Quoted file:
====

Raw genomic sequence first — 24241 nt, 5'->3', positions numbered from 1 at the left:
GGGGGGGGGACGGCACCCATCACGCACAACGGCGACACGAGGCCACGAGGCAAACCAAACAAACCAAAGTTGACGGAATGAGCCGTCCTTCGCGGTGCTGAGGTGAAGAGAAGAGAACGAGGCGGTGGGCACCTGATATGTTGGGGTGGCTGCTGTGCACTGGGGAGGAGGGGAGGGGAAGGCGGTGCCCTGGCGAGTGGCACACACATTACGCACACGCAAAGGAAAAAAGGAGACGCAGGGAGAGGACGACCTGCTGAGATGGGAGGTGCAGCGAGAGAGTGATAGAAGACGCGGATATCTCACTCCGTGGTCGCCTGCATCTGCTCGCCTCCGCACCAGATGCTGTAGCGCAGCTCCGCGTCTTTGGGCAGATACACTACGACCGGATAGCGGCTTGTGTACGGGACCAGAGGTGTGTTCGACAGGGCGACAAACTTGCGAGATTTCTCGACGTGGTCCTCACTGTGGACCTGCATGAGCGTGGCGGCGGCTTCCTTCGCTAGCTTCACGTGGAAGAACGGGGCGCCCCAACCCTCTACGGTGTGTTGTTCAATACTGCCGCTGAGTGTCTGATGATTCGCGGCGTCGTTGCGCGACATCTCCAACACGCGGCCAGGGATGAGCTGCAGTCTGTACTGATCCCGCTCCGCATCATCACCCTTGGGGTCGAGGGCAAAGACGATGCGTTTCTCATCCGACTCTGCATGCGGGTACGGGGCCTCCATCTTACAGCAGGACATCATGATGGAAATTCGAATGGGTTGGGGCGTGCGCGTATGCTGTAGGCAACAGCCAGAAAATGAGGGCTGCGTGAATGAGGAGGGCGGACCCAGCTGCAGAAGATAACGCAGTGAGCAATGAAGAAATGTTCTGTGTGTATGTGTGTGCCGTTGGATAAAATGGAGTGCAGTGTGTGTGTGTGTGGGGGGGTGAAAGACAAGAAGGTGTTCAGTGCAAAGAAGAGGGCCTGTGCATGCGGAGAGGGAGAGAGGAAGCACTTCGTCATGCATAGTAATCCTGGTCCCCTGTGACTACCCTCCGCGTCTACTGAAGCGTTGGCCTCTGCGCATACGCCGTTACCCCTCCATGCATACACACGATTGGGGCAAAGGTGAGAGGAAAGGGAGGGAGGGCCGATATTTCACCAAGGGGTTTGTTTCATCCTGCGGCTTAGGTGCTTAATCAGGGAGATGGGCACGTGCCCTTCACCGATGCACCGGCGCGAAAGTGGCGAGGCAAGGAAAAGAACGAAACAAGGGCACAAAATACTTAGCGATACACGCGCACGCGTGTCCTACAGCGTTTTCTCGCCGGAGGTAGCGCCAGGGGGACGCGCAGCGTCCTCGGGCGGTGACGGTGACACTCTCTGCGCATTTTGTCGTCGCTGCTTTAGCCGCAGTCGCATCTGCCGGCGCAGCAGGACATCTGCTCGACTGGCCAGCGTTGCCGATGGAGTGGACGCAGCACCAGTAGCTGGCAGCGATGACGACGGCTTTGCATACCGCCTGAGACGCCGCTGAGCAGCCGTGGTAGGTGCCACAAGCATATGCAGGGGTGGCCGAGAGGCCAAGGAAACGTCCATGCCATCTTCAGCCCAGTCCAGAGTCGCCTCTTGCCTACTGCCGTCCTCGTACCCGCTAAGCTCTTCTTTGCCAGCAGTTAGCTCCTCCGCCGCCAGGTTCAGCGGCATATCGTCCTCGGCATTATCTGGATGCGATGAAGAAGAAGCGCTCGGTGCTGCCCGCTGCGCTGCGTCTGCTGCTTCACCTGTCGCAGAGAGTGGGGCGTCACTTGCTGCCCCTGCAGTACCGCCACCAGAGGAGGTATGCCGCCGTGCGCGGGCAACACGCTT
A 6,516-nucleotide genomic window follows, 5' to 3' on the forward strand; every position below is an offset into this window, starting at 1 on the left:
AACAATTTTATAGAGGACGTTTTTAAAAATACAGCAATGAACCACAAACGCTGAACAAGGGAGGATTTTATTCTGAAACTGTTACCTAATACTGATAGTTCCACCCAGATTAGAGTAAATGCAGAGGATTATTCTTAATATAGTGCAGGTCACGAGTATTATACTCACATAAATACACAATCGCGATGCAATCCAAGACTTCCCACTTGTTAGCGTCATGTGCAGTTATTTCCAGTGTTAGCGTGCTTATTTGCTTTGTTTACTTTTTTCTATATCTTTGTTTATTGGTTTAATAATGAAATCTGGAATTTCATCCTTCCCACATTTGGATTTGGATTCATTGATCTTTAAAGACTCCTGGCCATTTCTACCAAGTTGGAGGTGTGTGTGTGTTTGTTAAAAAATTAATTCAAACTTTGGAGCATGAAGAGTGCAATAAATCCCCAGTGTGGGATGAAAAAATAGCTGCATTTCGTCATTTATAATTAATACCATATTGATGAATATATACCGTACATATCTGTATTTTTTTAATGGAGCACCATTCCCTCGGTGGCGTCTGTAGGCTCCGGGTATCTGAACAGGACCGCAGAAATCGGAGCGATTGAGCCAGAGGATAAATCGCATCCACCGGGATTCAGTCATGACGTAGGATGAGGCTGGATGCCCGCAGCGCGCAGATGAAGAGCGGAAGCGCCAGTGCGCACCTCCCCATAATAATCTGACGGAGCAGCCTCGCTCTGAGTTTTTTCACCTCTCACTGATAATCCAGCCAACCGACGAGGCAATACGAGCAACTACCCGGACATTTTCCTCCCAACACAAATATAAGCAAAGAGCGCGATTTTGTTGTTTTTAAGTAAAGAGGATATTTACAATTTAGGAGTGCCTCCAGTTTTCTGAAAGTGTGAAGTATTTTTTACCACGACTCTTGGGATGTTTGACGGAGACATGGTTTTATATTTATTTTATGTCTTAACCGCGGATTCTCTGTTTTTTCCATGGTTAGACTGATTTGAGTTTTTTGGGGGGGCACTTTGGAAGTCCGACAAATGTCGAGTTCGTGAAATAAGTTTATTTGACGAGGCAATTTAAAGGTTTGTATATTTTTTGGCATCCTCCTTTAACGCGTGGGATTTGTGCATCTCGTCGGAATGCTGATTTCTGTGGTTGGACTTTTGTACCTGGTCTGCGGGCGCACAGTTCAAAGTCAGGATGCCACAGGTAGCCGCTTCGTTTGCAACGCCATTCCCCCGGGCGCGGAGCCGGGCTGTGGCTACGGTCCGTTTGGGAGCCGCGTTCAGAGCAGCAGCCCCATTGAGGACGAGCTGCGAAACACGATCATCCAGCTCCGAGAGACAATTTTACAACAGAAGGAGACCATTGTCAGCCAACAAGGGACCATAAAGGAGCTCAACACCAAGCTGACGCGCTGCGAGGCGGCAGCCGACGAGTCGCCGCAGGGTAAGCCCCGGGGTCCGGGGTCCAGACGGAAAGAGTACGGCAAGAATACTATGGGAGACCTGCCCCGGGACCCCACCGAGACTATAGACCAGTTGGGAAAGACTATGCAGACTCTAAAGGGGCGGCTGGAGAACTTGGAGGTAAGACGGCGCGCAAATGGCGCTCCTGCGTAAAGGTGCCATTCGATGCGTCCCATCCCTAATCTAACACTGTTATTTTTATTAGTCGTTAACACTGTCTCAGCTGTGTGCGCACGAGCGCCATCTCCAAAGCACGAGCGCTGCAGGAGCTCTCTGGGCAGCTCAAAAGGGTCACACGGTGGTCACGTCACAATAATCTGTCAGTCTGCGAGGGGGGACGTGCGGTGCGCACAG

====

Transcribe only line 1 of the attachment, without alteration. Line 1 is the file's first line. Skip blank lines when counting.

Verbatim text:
Raw genomic sequence first — 24241 nt, 5'->3', positions numbered from 1 at the left: